Find out how Framestore created the BBC Euro 2012 idents which show embroidered emblems from European team badges come to life in a world of material textures
Framestore was given a brief to create a highly stylised, graphical, and illustrative film to be the opening sequence to the BBC’s Euro 2012 coverage.
It would hark to the creatures that appear on the national team badges – including the three English Lions, The German Eagle, and the lesser-known Giant Two-headed Bird of Russia – coming to life in an embroidered Otherworld, and preparing for battle.
Framestore’s team, led by Senior Designer Anthony Gibbs in the role of Art Director, began by developing an ancient and epic environment, and the fabulous creatures to inhabit it.
The animation, created by Director Steve Fuller, 15 Badgers and the whole crew at Framestore, with Producer Toby Courlander, immediately caught our eye.
We caught up with Framestore’s Anthony Gibbs, to ask him more about the highly stylised idents:
How the BBC Euro 2012 idents were created
“The brief was to create thread and cloth textures for the creatures and environments, to create a world of fabric that echoed the shirts and badges of the teams at the European Championships,” says Gibbs.
So Framestore used the graphical forms on the team badges as a starting point and brought each beast to life, taking design cues from sources including modern sculpture and Greek Mythology. “We aimed for a graphical, illustrative style that would strengthen the link between the creatures and the team emblems they represented, without the need to go too close to photoreality,” explains Gibbs.
“From a design perspective it was important for the look to be congruent across the different types of geometry, and also in the models, so it was key to develop something that would work across all the scenes, for all the assets.”
“Working with a small team and a very tight schedule, it was essential that we succeeded with this development, as there was not time to treat everything individually.”
Framestore used Photoshop and ZBrush for the Character development stage of the pipeline. Maya and After Effects were used for previz. The modelling was done using Maya, Mudbox and ZBrush. All the animation was done using Maya and After Effects was used for the compositing.
The 15 shots in the idents took about six weeks to complete and about 10 weeks were spent doing look development, previs and character development.
“Most of the time went into compositional work, rather than developing complex technical solutions,” says Gibbs.
“The character design process was done using ZBrush artists sketching in psuedo 3D,” explains Gibbs. “This allowed us to develop the concept art in a 3D space using Maya.”
After Effects proved to be the most useful piece of software: “Composing scenes in AE was very efficient,” says Gibbs. “It was flexible with our workflow and had all the tools necessary to achieve the look we wanted.
“Changes and tweaks could be made quickly, as the colour and look was all done in comp. Pro EXR (an AE plugin) splits out different render passes from EXR image files, saving render time and sequence file sizes.”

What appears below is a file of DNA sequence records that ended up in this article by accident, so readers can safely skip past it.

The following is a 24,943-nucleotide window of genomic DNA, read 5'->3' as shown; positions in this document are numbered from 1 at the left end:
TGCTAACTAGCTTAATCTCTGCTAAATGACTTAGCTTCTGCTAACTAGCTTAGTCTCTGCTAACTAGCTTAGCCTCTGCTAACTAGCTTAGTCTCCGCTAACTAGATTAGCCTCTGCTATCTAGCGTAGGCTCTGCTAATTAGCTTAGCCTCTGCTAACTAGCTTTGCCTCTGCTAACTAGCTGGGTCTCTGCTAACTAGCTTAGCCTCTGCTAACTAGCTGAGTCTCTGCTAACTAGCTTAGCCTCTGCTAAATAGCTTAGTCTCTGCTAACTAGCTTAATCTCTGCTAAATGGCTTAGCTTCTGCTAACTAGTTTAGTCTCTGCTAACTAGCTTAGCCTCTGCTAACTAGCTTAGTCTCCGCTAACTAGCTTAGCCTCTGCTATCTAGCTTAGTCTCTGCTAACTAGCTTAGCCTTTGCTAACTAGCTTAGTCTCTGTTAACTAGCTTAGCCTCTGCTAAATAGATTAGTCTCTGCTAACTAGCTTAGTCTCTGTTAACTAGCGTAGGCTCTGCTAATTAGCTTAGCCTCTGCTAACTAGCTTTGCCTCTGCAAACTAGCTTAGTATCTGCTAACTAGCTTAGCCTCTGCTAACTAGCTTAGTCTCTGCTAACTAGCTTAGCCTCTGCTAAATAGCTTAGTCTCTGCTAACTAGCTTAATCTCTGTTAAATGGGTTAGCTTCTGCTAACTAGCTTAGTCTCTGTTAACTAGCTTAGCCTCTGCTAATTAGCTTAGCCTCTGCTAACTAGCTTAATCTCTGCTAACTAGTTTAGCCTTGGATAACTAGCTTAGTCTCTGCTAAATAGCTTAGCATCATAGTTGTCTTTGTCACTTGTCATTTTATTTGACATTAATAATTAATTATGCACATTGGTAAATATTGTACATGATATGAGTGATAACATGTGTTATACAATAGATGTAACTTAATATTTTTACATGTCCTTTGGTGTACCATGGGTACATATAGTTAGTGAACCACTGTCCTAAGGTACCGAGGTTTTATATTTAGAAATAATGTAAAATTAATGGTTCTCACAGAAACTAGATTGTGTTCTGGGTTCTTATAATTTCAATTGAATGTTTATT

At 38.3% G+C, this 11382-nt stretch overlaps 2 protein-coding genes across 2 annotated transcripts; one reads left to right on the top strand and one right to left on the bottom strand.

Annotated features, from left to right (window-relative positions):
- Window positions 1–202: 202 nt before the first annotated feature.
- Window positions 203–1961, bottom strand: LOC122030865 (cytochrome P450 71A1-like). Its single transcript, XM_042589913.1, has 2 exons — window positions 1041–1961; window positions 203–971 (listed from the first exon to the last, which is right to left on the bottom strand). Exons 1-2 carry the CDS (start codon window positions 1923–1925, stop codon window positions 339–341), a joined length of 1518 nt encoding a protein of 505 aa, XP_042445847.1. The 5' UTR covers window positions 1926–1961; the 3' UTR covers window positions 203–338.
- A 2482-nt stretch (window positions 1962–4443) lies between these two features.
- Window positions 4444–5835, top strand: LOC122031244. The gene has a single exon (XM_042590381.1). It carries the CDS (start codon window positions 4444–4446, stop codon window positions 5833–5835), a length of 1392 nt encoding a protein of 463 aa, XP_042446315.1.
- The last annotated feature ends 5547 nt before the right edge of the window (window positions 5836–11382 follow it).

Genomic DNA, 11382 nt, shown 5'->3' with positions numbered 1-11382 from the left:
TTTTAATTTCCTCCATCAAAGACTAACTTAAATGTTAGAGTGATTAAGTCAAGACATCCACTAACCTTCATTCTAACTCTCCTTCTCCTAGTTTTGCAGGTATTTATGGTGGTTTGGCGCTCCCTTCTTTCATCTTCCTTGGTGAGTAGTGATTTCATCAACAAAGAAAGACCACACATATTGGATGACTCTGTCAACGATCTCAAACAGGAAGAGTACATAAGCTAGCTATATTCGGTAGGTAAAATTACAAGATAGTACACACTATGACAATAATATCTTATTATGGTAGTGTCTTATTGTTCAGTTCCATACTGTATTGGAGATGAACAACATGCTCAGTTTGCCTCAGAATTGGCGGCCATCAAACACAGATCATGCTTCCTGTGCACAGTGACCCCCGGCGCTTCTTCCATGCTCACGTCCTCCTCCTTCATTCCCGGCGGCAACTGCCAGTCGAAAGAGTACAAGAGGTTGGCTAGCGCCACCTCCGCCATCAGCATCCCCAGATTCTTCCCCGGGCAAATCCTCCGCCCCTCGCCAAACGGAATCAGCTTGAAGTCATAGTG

Shot 020 (the Polish Eagles scene) was a tricky sequence to create: “Surreal sense of scale/depth Maya camera data, shot smoke elements, rigging wings on eagle… We wanted the wings to behave more like blades than feathers, to keep the model in a fantasy world, and also to work effectively with the texture,” says Gibbs.
The English Lions scene
For shot 010, the English Lions scene, the aim was to create a Gothic, statuesque looking lion model.
Framestore wanted the lion model to be fierce, without being too aggressive or threatening. “The original concept was based on a modern sculpture made from old tyres, used as a reference,” says Gibbs.
“As the shots were high speed, we wanted to add movement into the lions’ manes, to give them more life. A wave deformer was used to achieve this effect. Using the UV map on the creatures, we made the thread texture appear to wrap around the contours of the lion models, like thread around a spool,” he continues.
“The environment was designed to be very angular and hard, and shaped to represent the English badge. It was built with the lighting setup in mind, to create dynamism in the shadows. We used depth maps and atmospheric elements to add drama to the scene.”
Thanks to Framestore’s Anthony Gibbs for taking the time to share this with us.
Watch the BBC Euro 2012 title sequence
The BBC London 2012 Olympic Games titles
The BBC has unveiled the title sequence for the London 2012 Olympic Games and it looks awesome.
You might have caught the 60-second teaser last night as it was broadcast during half-time in the Euro 2012 final. It’s got epic scenes from all over the UK and features fantastic CG athletes.
The concept was devised by creative agency Rainey Kelly Campbell Roalfe Y&R. The animation was created by Passion Pictures and it was produced by Red Bee Media.